Part J.D. Salinger, part Patricia Cornwell

Kennebec Journal photo by Joe Phelan

Hey all. Gerry Boyle here, having a weird morning. A newspaper columnist wrote about my books this morning, describing the ways real-life crime has resembled my fictional version.  Maureen Milliken, the columnist for the Kennebec Journal and Morning Sentinel, writes about missing toddler Ayla Reynolds and murdered Bangor teenager Holly Boutilier, both notorious Maine cases, and the ways they parallel the crimes in my novels Port City Black and White and Home Body.

It’s an interesting piece, I think (but I would). Milliken reads my books and mysteries and is a writer herself. She talks about the difference between crime in fiction and crime in real life. So she gets it right. So why am I a bit unsettled?

I’ve had a little time to think about it and I’ve concluded that because I haven’t had a new book since 2011 (there’s another in the pipeline) I’ve put my public face on the shelf. And since I’ve been writing, a solitary exercise, I’ve gotten used to being alone, both in the study and in the rest of my life. Going about my non-book business, working on the house, riding my bike, chatting with people in town.

In my small town people have some notion about what I do, I guess. I once overheard someone giving directions at the general store, telling someone to go past the house “where that writer guy lives.” Is that what they mean by being a local landmark?

What this all points to, the calls about the newspaper column (I just got off the phone with a buddy who asked me if I knew where Jimmy Hoffa was buried) and the slight discomfort at being out there again is the push and pull of this writing business. Writers want to be left alone to do what they do. But then they want someone to read what they’ve written. And talk about it. And, yes, write about it in the paper.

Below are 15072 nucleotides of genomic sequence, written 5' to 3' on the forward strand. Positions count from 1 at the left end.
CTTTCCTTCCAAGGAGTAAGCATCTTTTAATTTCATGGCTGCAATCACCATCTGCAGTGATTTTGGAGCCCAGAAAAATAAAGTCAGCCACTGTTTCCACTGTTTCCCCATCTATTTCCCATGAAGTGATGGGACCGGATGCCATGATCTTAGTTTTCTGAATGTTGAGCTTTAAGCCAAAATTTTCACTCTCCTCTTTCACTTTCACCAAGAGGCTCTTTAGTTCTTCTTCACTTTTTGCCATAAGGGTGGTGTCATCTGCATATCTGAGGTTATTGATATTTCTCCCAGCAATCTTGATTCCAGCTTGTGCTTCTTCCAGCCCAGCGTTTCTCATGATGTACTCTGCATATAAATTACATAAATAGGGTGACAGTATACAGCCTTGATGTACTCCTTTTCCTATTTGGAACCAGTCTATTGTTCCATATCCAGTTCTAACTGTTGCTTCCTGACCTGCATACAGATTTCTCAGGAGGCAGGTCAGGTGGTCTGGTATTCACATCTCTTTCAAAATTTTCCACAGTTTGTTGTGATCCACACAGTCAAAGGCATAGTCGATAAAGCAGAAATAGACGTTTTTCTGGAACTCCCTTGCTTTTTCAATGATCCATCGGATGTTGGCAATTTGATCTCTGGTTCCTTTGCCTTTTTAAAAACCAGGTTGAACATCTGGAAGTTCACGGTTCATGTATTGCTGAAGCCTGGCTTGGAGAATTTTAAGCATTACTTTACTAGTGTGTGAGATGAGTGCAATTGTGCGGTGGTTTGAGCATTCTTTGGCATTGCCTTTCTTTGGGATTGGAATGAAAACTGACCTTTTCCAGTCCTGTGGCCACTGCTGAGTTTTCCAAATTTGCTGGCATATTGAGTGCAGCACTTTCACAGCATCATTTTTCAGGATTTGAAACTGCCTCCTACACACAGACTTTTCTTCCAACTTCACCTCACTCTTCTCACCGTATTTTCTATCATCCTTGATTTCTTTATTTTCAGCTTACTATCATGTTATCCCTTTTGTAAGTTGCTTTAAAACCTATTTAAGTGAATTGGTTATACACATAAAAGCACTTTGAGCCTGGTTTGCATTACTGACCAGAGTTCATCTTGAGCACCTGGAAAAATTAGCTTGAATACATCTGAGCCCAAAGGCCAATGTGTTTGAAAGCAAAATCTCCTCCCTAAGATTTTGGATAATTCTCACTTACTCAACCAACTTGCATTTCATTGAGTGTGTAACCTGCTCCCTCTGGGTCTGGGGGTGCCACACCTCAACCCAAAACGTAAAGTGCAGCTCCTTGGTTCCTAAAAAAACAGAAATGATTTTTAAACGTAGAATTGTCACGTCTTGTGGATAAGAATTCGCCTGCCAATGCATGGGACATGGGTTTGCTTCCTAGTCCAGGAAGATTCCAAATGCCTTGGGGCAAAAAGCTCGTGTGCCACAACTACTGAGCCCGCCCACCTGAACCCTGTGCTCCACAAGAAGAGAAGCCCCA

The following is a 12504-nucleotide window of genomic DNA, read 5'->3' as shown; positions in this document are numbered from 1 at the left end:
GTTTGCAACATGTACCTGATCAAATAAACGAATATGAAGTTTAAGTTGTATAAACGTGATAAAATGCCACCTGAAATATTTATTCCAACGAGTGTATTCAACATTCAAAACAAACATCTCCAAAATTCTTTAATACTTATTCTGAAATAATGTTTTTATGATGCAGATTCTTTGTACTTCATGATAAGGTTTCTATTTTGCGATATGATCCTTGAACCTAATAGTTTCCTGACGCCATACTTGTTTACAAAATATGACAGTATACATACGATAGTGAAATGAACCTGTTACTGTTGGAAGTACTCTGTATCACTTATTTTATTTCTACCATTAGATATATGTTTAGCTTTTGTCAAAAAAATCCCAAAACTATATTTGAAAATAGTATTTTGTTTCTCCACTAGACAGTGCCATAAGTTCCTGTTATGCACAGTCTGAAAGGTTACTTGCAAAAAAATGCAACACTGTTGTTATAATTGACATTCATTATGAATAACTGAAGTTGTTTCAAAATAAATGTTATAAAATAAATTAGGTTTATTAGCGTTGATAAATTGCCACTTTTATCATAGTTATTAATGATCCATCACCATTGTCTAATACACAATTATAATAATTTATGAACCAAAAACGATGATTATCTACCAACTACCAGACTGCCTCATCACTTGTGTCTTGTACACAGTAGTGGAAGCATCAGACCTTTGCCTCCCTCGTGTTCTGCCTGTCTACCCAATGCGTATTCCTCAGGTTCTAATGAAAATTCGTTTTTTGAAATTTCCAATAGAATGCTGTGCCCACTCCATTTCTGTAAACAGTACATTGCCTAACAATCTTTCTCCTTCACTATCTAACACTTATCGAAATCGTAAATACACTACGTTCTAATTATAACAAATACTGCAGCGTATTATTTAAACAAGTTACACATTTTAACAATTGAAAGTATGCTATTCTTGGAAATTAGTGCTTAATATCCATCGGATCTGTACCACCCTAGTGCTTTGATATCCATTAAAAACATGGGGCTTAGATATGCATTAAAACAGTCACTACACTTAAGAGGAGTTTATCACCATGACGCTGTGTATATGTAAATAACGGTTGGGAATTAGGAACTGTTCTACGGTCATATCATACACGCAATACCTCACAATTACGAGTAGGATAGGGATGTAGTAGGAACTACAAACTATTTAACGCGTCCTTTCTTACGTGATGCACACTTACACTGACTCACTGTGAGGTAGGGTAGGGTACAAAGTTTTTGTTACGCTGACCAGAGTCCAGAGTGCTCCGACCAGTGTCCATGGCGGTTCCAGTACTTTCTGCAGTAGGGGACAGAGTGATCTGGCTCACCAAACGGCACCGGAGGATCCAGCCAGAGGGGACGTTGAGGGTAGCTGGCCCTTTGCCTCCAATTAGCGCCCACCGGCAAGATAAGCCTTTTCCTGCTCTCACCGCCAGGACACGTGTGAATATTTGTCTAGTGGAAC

I always say that most writers (especially after a long run of appearances) long to be J.D. Salinger, hiding out in a small town, relishing their anonymity. But the other half of them wants to be on TV, see glowing and prominent reviews in the New York Times. It’s a push and pull.

If we’re lucky we end up with a sort of writerly detente. We write alone, then venture out into the public eye, survive to write again.

And the writer’s life goes on. Thanks for reading this. Now it’s back to work. I hope you don’t mind if I close the door.

 

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2 Responses to Part J.D. Salinger, part Patricia Cornwell

  1. Joan Emerson says:

    Gerry, I’m knocking on that closed door just long enough to offer my opinion that it is quite a nice piece, that newspaper article. And I think you identified the real truth: “In the fictional world a modicum of justice is dealt out. That’s something that’s not necessarily true in the real world. If real life can’t figure this out, let’s create a world in which we can . . . .”

    Okay, I’ve said my little piece . . . now you can shut the door again and go back to that writerly work. Thanks for an insightful post.

  2. Rhonda Lane says:

    Balance too often feels like a moving target. In a small town, everyone knows – or think they know – everyone else. As long as the kids didn’t TP your house last night, you’re probably okay. 🙂 Anyway, thanks for your article which made me smile.

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